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Stainless Steel GCF8M vs 316 – What’s the Difference

Stainless Steel Grades: GCF8M vs 316

Stainless steel is a common material used in the construction of many household items and industrial equipment. However, there are several different grades of stainless steel, and it can be hard to know which one will be best for your needs. In this blog post, we’ll take a look at two popular grades of stainless steel—GCF8M and 316—and discuss their differences and similarities.

GCF8M Stainless Steel

GCF8M is a type of “austenitic” stainless steel, meaning it has a high content of iron and some chromium. This grade is also known as 304 or 18/8, referring to its chemical composition (18% chromium, 8% nickel). It is the most commonly used grade of stainless steel because it’s highly resistant to corrosion, heat, and wear. Additionally, GCF8M is nonmagnetic and can be polished to a bright finish if desired.

316 Stainless Steel

Like GCF8M, 316 stainless steel is an austenitic grade with an iron content but with higher levels of chromium (16%) and molybdenum (2-3%). This combination makes it even more resistant to corrosion than GCF8M. It also has better formability than the latter grade, making it easier to shape into intricate components without sacrificing any strength or durability. Additionally, since it contains more nickel than GCF8M does (10%-14%), 316 stainless steel is less likely to suffer from pitting or crevices that can trap bacteria or other contaminants.

Difference Between GCF8M and 316

GCF8M is a high-carbon stainless steel that contains molybdenum for added strength and corrosion resistance. 316 is an austenitic chromium-nickel stainless steel that contains molybdenum for added strength and corrosion resistance.


GCF8M contains 0.80-1.00% carbon, 16-18% chromium, 2-3% nickel, and 2-3% molybdenum. 316 contains 0.08% carbon, 16-18% chromium, 10-14% nickel, and 2-3% molybdenum.


GCF8M has a higher carbon content than 316, which gives it better hardness and strength. However, this also makes it more susceptible to corrosion. 316 has a higher nickel content than GCF8M, which gives it better resistance to corrosion.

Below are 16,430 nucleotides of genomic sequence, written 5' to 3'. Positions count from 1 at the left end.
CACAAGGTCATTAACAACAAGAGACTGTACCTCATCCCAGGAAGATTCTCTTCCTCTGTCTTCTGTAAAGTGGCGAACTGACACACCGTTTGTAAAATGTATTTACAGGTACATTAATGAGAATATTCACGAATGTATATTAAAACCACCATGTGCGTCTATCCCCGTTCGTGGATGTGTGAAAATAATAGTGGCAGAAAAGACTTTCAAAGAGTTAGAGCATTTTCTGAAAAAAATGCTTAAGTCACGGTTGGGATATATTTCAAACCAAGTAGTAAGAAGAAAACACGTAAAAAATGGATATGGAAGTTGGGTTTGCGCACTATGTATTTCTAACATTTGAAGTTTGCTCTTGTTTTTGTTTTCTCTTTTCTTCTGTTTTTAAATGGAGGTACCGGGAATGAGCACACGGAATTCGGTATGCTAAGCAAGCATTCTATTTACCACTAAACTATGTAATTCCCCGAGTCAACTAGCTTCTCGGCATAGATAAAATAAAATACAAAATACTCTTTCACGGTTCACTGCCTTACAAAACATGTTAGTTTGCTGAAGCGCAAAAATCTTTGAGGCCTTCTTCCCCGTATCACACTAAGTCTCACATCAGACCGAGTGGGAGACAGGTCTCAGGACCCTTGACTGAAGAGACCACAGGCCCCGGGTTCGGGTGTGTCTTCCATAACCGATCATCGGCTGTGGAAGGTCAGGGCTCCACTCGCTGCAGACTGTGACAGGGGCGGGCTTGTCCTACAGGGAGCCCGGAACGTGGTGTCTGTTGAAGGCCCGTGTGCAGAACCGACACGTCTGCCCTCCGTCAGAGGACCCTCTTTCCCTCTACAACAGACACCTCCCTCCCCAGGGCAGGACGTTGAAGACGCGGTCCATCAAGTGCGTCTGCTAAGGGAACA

GCF8M is typically used in knives and other cutting tools due to its high hardness and strength.316 is typically used in food processing and medical applications due to its high resistance to corrosion.


GCF8M is typically more expensive than 316 due to its higher carbon content and higher hardness.


In conclusion, both GCF8M and 316 stainless steels are excellent materials for use in many applications, including food processing equipment, medical instruments, household appliances, marine hardware and more. The main difference between them lies in their resistance to corrosion; while both grades are highly resistant compared to other materials like aluminium or carbon steel alloys, 316 has better resistance due to its higher levels of chromium and molybdenum. Additionally, due to its higher nickel content compared to GCF8 M’s 8%, 316 offers better formability, so it can be used for more intricate designs without sacrificing any strength or durability. Ultimately though, choosing between these two grades depends on your specific needs as both offer advantages over the other depending on the application they are being used for. ​

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